By John Kiff*
As U.S. home foreclosure rates rise to levels not seen since the Great Depression, government policy has consistently been too little, too late, and frankly, off target. In this series of posts, I’m going to do a fairly deep dive into the “end game” of the current mortgage crisis. (The “opening” and “middle games” have been well documented elsewhere – e.g., “Money for Nothing“.) In this first post, I’ll give a very broad-brush overview of the three government foreclosure mitigation programs that have been introduced since 2007. Then, I’ll talk about some of the reasons why they have failed (or are likely to fail).
FHASecure (introduced in 2007) and Hope for Homeowners (H4H, 2008) were designed to encourage lenders to write loans off in return for 90 to 97 percent of appraised home values. However, only about 4,000 loans were refinanced under FHASecure before it was closed down at the end of 2008, and less than 1,000 homeowners have applied for H4H short refinancings. These two programs failed largely because they left implementation to under resourced servicers, and placed almost all the writedown burden on the lenders and investors.
The more recent Home Affordable Modification Program (HAMP, 2009) rectifies these shortcomings by offering various incentive payments to servicers and lenders (investors in the case of securitized loans). The point of the program is to encourage servicers to avert foreclosures by offering loan modifications that reduce monthly payments to more affordable levels. However, unlike FHASecure and H4H, HAMP is not designed to encourage principal writedowns, a problem I’ll discuss later. (HAMP’s incentive payments will apply to H4H refinancings, but in most cases servicers will opt for temporary payment reductions rather than H4H’s principal writedowns.)
It seems fairly obvious that, to be effective, loan modifications should reduce monthly payments. But according to the most recent OCC and OTS Mortgage Metrics Report, some servicers still don’t get it, although they are starting to:
Not surprisingly, the OCC/OTC report confirms the lower redefault rates on modifications that reduce payments:
In fact, a recent paper by Quercia, Ding and Ratcliffe goes even further, and finds “an even lower likelihood of redefault when the payment reduction is accompanied by a principal reduction.” Given this evidence, it is somewhat surprising that HAMP wasn’t designed to encourage principal writedowns on “underwater” loans (where the home’s value has depreciated below the outstanding mortgage balance, including junior liens).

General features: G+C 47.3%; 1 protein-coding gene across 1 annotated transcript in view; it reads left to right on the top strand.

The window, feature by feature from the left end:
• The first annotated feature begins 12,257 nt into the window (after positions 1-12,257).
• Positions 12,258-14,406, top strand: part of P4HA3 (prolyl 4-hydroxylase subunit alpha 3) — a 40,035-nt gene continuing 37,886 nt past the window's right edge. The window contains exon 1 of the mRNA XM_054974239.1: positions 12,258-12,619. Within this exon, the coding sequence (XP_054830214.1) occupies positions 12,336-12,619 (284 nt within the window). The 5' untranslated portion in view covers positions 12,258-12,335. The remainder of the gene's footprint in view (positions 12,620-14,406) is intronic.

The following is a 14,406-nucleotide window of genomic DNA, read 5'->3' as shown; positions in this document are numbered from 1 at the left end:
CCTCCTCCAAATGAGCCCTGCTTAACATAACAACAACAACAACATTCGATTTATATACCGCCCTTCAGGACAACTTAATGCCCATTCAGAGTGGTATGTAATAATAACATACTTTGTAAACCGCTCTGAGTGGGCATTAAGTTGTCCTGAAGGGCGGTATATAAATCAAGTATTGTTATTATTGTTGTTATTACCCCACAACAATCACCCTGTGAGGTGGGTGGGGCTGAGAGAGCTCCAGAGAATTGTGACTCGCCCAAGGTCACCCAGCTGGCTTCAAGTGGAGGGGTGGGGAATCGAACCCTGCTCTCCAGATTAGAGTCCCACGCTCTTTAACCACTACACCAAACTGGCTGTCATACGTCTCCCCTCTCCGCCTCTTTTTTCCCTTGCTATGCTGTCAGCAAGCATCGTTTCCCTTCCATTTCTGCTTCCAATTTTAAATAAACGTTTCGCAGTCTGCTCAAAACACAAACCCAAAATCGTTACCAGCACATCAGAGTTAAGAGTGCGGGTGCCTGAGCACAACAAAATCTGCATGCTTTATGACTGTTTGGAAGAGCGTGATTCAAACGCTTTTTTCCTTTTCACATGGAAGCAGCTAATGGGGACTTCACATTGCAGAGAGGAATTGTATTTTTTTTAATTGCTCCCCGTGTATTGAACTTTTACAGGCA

You might wonder why government intervention is needed to incentivize mortgage servicers to offer payment-reducing modifications in the first place. One reason is that some of the agreements that set out what the servicer can and cannot do (i.e., the “pooling and servicing agreements” or PSAs) limit the number of modifications (although most do not). Also, most PSAs give little explicit guidance as to what kinds of modifications are acceptable or not, so foreclosure often becomes the “better safe than sorry” option. (For much more detail on the economics of servicing, see “foreclosure mitigation efforts“.)
Another problem is the cost of dealing with junior liens. About 25 percent of subprime mortgages currently outstanding had a junior (“piggyback”) lien at origination, and about 40 percent do when home equity lines of credit are considered, according to the Congressional Budget Office. In principle, significant loan modifications can demote the first lien to a junior lien. However, this puts the previously senior lien holder in parity with the original junior lien holder, unless the original junior lien holder agrees to re-subordinate (drop his lien even further down). Hence, first lien holders generally require junior lien holders to agree to re-subordinate their claim before agreeing to modifications. However, in some cases, junior lien holders may try to abuse their position and hold up modifications. Furthermore, unless both the senior and junior mortgages are serviced by the same company, it may be difficult to track and negotiate with the junior lien holder.